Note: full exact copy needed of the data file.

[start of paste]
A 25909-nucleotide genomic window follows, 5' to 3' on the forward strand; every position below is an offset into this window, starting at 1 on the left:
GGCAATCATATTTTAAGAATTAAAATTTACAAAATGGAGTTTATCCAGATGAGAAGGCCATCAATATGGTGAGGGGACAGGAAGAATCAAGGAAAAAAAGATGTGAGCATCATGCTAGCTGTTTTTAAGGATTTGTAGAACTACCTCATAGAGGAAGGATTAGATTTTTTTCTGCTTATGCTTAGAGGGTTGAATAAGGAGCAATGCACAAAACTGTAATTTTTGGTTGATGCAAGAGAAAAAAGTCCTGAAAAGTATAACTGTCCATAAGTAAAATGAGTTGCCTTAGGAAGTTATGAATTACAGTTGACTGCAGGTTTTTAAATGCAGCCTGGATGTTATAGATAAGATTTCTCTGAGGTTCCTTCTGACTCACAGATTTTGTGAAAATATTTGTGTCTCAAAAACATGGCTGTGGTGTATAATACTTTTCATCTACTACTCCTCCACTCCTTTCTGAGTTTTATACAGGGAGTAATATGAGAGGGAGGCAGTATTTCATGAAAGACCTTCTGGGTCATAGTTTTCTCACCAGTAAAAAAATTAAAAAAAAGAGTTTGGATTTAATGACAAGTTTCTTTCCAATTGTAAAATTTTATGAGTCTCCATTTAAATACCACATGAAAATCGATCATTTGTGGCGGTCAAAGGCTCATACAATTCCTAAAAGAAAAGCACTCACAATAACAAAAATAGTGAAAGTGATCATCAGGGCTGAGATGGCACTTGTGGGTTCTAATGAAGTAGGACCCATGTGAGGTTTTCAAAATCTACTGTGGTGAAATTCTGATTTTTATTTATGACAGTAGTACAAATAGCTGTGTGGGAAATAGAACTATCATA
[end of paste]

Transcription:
A 25909-nucleotide genomic window follows, 5' to 3' on the forward strand; every position below is an offset into this window, starting at 1 on the left:
GGCAATCATATTTTAAGAATTAAAATTTACAAAATGGAGTTTATCCAGATGAGAAGGCCATCAATATGGTGAGGGGACAGGAAGAATCAAGGAAAAAAAGATGTGAGCATCATGCTAGCTGTTTTTAAGGATTTGTAGAACTACCTCATAGAGGAAGGATTAGATTTTTTTCTGCTTATGCTTAGAGGGTTGAATAAGGAGCAATGCACAAAACTGTAATTTTTGGTTGATGCAAGAGAAAAAAGTCCTGAAAAGTATAACTGTCCATAAGTAAAATGAGTTGCCTTAGGAAGTTATGAATTACAGTTGACTGCAGGTTTTTAAATGCAGCCTGGATGTTATAGATAAGATTTCTCTGAGGTTCCTTCTGACTCACAGATTTTGTGAAAATATTTGTGTCTCAAAAACATGGCTGTGGTGTATAATACTTTTCATCTACTACTCCTCCACTCCTTTCTGAGTTTTATACAGGGAGTAATATGAGAGGGAGGCAGTATTTCATGAAAGACCTTCTGGGTCATAGTTTTCTCACCAGTAAAAAAATTAAAAAAAAGAGTTTGGATTTAATGACAAGTTTCTTTCCAATTGTAAAATTTTATGAGTCTCCATTTAAATACCACATGAAAATCGATCATTTGTGGCGGTCAAAGGCTCATACAATTCCTAAAAGAAAAGCACTCACAATAACAAAAATAGTGAAAGTGATCATCAGGGCTGAGATGGCACTTGTGGGTTCTAATGAAGTAGGACCCATGTGAGGTTTTCAAAATCTACTGTGGTGAAATTCTGATTTTTATTTATGACAGTAGTACAAATAGCTGTGTGGGAAATAGAACTATCATA